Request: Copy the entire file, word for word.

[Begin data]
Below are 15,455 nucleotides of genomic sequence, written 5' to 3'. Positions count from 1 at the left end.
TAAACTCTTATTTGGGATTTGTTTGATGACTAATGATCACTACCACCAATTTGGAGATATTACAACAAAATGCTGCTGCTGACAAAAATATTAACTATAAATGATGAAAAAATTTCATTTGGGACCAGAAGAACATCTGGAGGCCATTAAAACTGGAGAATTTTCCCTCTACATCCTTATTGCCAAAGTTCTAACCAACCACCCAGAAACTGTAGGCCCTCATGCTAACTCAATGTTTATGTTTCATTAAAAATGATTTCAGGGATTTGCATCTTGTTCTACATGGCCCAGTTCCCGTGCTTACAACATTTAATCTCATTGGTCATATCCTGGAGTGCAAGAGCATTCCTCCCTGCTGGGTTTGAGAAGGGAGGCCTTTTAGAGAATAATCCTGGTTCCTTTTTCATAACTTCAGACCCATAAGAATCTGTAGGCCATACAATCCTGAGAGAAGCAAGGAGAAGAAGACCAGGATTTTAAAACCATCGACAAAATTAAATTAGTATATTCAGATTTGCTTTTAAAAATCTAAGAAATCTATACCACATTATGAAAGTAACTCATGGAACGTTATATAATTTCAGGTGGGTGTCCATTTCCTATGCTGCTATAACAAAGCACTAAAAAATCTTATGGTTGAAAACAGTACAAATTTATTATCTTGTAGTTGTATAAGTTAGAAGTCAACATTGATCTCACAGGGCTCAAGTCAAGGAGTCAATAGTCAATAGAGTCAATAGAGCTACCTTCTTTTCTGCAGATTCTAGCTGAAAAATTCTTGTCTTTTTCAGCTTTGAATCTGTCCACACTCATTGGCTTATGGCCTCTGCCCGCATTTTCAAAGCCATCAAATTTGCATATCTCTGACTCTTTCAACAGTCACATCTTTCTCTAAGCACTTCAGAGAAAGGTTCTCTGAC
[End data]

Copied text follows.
Below are 15,455 nucleotides of genomic sequence, written 5' to 3'. Positions count from 1 at the left end.
TAAACTCTTATTTGGGATTTGTTTGATGACTAATGATCACTACCACCAATTTGGAGATATTACAACAAAATGCTGCTGCTGACAAAAATATTAACTATAAATGATGAAAAAATTTCATTTGGGACCAGAAGAACATCTGGAGGCCATTAAAACTGGAGAATTTTCCCTCTACATCCTTATTGCCAAAGTTCTAACCAACCACCCAGAAACTGTAGGCCCTCATGCTAACTCAATGTTTATGTTTCATTAAAAATGATTTCAGGGATTTGCATCTTGTTCTACATGGCCCAGTTCCCGTGCTTACAACATTTAATCTCATTGGTCATATCCTGGAGTGCAAGAGCATTCCTCCCTGCTGGGTTTGAGAAGGGAGGCCTTTTAGAGAATAATCCTGGTTCCTTTTTCATAACTTCAGACCCATAAGAATCTGTAGGCCATACAATCCTGAGAGAAGCAAGGAGAAGAAGACCAGGATTTTAAAACCATCGACAAAATTAAATTAGTATATTCAGATTTGCTTTTAAAAATCTAAGAAATCTATACCACATTATGAAAGTAACTCATGGAACGTTATATAATTTCAGGTGGGTGTCCATTTCCTATGCTGCTATAACAAAGCACTAAAAAATCTTATGGTTGAAAACAGTACAAATTTATTATCTTGTAGTTGTATAAGTTAGAAGTCAACATTGATCTCACAGGGCTCAAGTCAAGGAGTCAATAGTCAATAGAGTCAATAGAGCTACCTTCTTTTCTGCAGATTCTAGCTGAAAAATTCTTGTCTTTTTCAGCTTTGAATCTGTCCACACTCATTGGCTTATGGCCTCTGCCCGCATTTTCAAAGCCATCAAATTTGCATATCTCTGACTCTTTCAACAGTCACATCTTTCTCTAAGCACTTCAGAGAAAGGTTCTCTGAC